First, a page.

Kassi Ashton: Kacey Musgraves’ Grammys Sweep ‘Really Inspires and Excites Me’
Country stars of all stripes cheered on Kacey Musgraves during her trophy-winning sweep at the 2019 Grammy Awards on Sunday evening (Feb. 10). For Kassi Ashton, however, the Golden Hour singer's victory meant more than just celebrating a fellow country artist's success: Ashton feels a kinship with Musgraves' particular style of country music, too.
"Someone asked me a while back if I could think of any current country songs that run along the same lines [as my new single, "Violins,"] and "High Horse" came to mind," Ashton explained to The Boot in an interview following the awards show. "It's just kind of playful, not taking [things] too seriously, and sassy."
The up-and-coming artist goes on to say that she also sees Musgraves as a musical influence in a broader sense: "I have always really loved Kacey for the fact that she does traditionalism, but incorporates art at the same time. You don't find that very much in our genre, in my opinion," Ashton points out.
"You find more reality, which is totally cool and awesome for where it belongs, but in her case, she really creates this whole visual, artistic, awesome thing," Ashton adds. "I've always wanted to do that myself, and it's important to me."
Musgraves' attention to visual detail has long been an important part of her aesthetic, right down to her clothing choices: At the 2018 CMA Awards, she wore a custom-made Versace suit that hearkened back to the Nudie suits of country's roots, but also offered a touch of futuristic glitz, in tribute to the blend of traditionalism and experimentation that she seeks to encapsulate in her music. Similarly, at the Grammys, she wore a dress with a fan-shaped tulle neckline as a nod to her album's cover art.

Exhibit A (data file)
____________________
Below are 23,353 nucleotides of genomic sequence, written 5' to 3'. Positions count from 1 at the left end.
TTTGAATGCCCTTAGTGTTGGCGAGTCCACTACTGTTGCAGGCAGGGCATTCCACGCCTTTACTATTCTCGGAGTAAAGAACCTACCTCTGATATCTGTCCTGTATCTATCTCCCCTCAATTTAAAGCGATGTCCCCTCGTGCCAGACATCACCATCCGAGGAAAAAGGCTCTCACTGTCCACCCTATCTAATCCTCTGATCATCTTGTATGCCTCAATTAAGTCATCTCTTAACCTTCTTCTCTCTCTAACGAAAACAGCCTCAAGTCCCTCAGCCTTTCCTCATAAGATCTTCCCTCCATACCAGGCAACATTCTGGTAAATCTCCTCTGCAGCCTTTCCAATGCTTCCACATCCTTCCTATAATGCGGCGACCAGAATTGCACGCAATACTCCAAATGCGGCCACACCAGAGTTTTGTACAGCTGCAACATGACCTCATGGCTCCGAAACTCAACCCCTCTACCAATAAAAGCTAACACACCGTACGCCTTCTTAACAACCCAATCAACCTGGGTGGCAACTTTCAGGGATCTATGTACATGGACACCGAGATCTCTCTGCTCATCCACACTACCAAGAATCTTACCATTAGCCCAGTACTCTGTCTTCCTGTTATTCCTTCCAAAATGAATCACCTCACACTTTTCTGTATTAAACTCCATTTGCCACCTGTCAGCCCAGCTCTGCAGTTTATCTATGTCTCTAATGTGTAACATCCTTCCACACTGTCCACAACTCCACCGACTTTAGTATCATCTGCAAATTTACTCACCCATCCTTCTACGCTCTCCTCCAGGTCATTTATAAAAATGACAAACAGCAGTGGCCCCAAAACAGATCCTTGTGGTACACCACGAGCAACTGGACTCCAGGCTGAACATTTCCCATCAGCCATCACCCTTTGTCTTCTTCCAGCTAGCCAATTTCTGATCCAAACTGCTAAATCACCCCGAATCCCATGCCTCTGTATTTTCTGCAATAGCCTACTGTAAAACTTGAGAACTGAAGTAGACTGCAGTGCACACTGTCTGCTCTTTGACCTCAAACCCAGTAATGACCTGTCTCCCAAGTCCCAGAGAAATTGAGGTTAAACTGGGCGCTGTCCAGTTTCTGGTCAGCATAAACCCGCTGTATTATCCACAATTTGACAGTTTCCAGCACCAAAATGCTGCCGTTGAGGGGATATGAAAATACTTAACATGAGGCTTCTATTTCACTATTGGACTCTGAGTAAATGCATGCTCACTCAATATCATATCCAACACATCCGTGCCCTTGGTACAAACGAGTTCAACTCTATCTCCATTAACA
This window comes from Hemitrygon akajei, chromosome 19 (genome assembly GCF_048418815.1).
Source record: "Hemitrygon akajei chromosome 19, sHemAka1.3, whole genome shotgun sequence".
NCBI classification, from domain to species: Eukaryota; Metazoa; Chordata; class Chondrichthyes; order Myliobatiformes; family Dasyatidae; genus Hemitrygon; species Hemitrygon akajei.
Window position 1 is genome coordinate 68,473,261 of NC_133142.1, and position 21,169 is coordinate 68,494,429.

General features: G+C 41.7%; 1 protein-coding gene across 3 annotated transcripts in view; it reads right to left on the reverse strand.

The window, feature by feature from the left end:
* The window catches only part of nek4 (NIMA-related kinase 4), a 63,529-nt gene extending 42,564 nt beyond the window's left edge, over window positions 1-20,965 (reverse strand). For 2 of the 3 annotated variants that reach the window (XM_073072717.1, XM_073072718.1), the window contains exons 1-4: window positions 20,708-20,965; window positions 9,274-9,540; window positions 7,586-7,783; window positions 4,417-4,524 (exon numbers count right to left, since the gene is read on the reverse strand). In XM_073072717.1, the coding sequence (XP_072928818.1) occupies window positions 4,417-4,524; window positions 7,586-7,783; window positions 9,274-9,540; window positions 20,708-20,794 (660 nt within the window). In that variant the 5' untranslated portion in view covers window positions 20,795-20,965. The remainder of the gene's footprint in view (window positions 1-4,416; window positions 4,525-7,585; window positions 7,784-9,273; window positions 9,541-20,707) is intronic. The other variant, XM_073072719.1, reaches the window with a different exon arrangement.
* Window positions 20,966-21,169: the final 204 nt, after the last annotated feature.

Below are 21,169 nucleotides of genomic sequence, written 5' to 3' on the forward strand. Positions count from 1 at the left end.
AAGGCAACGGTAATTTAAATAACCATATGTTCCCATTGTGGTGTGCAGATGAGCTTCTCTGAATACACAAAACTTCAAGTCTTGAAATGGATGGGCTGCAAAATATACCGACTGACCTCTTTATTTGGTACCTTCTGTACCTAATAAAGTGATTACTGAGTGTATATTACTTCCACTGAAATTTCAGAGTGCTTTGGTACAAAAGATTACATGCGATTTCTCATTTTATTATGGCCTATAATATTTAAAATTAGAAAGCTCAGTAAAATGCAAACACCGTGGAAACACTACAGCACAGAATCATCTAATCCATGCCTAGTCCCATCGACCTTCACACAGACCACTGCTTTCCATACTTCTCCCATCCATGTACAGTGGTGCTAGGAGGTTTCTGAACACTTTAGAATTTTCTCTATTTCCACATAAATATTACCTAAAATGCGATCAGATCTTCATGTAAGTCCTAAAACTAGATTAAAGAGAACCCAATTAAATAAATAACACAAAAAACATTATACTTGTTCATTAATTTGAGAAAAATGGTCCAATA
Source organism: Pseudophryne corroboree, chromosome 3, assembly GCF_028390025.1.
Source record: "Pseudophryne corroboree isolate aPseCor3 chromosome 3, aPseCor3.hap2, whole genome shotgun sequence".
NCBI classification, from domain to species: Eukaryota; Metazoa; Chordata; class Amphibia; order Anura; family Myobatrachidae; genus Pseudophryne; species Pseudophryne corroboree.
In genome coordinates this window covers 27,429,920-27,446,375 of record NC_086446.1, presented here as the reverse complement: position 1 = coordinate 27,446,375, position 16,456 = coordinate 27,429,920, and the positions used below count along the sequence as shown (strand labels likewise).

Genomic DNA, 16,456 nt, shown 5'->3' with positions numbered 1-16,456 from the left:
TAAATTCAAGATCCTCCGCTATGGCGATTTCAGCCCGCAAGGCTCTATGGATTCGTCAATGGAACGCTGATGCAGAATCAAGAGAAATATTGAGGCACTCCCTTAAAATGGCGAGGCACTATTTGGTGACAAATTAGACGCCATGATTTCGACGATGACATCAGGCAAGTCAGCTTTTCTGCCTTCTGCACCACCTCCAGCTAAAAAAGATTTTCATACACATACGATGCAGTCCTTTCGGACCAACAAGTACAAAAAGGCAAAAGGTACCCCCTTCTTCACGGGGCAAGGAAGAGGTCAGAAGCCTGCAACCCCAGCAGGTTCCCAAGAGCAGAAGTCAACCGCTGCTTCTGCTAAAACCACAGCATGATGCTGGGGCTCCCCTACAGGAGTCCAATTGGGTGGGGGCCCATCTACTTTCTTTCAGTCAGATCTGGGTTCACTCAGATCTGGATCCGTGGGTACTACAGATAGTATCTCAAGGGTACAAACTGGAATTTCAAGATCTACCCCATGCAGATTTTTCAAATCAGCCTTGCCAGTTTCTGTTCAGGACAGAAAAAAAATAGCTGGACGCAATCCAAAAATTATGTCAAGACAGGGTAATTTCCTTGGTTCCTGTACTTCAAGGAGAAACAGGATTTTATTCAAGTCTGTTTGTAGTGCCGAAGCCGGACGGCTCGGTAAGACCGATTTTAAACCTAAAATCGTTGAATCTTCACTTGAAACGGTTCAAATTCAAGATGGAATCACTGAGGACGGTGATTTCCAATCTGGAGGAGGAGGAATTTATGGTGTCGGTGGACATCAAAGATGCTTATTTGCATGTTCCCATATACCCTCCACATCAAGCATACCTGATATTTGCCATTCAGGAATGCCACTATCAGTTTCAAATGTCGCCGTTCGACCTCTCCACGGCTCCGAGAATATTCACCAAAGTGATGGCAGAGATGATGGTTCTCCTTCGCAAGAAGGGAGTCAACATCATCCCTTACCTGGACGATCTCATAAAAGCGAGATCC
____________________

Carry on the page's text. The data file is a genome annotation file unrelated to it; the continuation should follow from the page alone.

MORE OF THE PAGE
Ashton is also known for incorporating fashion and hand-chosen visual aesthetics into her work. She often creates the outfits she wears in music videos and on red carpets herself, explaining that the precise visual effects she's looking for often don't exist -- until she creates them.
"So to see that awarded so heavily ... really inspires me and excites me," Ashton admits. "It gives you more faith, you know? You're blazing a trail, and you're cutting stuff back with your machete, but [a thing like Musgraves' Grammys wins] gives you more faith that you're not wandering into a dark hole.
"I'm doing this with a destination that will be worth me hacking at all these trees and weeds," she relates.
The Grammys response to Golden Hour also proves that country music can be successful, even if it doesn't necessarily fall in line with common views on what the genre should be. That's a fact that's gratifying to Ashton, who is signed to both a pop label and a country label, and often puts out genre-defying music herself.
"I thought it was so beautiful how [Musgraves] was like, 'I love country music, and I just want to show the world my version of that,'" Ashton adds.
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